In this issue The Practitioner is pleased to have a blog by FFI member and member of the Practitioner Editorial Board, Boris Matijas. He comments on the transformation of the industrial era towards the information society, and the impact it has to the family businesses.
By: Boris Matijas
When Nicholas Negroponte, prophesied that, in a very near future, we will be moving more bytes than atoms, he was referring to the obvious process of transformation from analog to digital communication.
However, it is a very interesting analogy to have in mind when observing the transformation of the industrial era towards the information society, and the impact it has to the family businesses.
In the year 1955 among the twenty mayor companies from the Fortune list, 17 were big industrial groups and companies.
In the year 2012 only six of the companies from the industrial sector remained among the first twenty. The rest belong to the IT, financial service and communication service oriented companies. However, the other difference is that there are also two family owned companies, with something very similar in common: the ability to transform.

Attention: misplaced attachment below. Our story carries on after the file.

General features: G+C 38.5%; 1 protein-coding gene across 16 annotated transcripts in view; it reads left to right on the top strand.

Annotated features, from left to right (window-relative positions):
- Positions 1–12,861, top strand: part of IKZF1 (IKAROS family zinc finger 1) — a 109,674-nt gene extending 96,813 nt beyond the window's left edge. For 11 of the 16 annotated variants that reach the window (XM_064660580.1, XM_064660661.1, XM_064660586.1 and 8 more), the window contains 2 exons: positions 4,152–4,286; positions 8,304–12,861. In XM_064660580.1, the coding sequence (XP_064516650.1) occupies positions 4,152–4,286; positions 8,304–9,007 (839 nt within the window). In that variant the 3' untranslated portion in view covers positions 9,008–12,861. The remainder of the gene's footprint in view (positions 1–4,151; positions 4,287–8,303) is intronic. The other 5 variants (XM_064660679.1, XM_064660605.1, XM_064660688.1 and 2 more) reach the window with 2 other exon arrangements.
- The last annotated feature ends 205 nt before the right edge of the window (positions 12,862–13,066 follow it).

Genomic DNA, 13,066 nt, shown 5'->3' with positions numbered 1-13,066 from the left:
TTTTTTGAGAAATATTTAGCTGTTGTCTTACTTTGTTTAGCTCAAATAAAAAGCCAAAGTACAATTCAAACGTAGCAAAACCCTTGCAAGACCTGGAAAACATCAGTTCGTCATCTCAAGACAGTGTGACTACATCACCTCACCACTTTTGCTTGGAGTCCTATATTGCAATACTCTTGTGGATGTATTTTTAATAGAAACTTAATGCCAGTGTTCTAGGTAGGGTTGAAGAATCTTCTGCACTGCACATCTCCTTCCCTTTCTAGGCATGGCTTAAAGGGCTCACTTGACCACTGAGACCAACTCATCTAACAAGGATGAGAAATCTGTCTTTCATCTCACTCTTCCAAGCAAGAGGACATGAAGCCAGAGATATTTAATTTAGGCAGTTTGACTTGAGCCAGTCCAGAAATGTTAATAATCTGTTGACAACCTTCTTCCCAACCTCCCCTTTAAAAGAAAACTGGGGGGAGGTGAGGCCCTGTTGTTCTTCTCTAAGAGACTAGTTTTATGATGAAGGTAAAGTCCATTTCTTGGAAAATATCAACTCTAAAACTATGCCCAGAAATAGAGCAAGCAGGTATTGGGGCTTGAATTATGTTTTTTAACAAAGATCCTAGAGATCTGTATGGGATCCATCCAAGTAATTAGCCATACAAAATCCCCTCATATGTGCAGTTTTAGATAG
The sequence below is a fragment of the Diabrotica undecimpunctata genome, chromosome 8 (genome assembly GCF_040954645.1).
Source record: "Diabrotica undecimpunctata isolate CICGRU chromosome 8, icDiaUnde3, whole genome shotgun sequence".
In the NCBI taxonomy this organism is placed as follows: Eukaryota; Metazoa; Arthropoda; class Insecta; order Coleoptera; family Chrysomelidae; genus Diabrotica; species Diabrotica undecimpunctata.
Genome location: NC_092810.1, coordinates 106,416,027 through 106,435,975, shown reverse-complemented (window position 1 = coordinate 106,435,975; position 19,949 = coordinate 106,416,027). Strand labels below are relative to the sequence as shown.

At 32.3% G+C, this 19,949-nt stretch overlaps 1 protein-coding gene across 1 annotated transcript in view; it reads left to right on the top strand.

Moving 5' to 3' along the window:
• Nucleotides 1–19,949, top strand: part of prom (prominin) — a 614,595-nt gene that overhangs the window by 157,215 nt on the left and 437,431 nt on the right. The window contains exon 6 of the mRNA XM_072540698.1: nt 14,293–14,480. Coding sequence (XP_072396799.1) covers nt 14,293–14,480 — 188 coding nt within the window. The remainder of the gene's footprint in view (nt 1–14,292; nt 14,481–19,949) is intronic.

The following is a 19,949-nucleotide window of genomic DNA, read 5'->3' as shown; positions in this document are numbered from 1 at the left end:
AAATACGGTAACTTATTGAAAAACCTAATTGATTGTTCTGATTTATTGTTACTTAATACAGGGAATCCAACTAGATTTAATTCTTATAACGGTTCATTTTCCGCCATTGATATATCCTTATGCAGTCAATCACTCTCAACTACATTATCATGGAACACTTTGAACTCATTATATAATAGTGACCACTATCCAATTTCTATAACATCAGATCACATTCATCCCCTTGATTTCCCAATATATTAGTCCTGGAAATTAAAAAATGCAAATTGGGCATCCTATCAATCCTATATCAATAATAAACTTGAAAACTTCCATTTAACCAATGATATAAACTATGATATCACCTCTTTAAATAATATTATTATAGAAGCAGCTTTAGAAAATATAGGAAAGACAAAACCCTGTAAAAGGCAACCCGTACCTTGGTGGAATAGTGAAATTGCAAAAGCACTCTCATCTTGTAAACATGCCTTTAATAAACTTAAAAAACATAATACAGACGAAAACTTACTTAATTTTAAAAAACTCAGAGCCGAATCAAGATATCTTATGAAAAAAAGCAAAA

Wall Mart, expanding its Internet retail business and catching up with e-commerce giants like Amazon and Ford, transforming itself from an ‘old economy’ firm to a ‘new economy’ firm using the Internet to further its objectives.
Meanwhile it seems that in the “battle” between the bytes and atoms, most of the family business is leaning on to the “atom side”, probably due to the high cost of switching from one technology to another.
But how long can the family business keep on moving atoms, watching the bytes running the show?
In the previous transition, from manufacturer to industrial model, family businesses were mainly prosperous due to the ability to understand that while the companies were growing, the increases in both production and distribution was creating problems that could only be solved by employees with functional specialization and the knowledge and skills required were going far beyond what any family however prolific could muster, as observed by A. Chandler.
Today, the information and its main particle the byte are the fundamental resource in any business. Finding talented, skillful, innovative and motivated people, inside or outside the family, capable of moving bytes and extending networks, is probably one of the major challenges that family business are facing.
The World is wired up and ready for business. All it needs is values, vision, myths and history to guide it.
That’s something that family business have in abundance and have been using for centuries, shaping and humanizing the progress.
It’s time to byte up! The time will surely award the family business that initiate this transformation and the professionals who serve and advise them.
He is a publisher, writer and editor specializing in family business. Boris is on the editorial board of the Practitioner Publisher and can be reached at www.empresafamiliara-z.com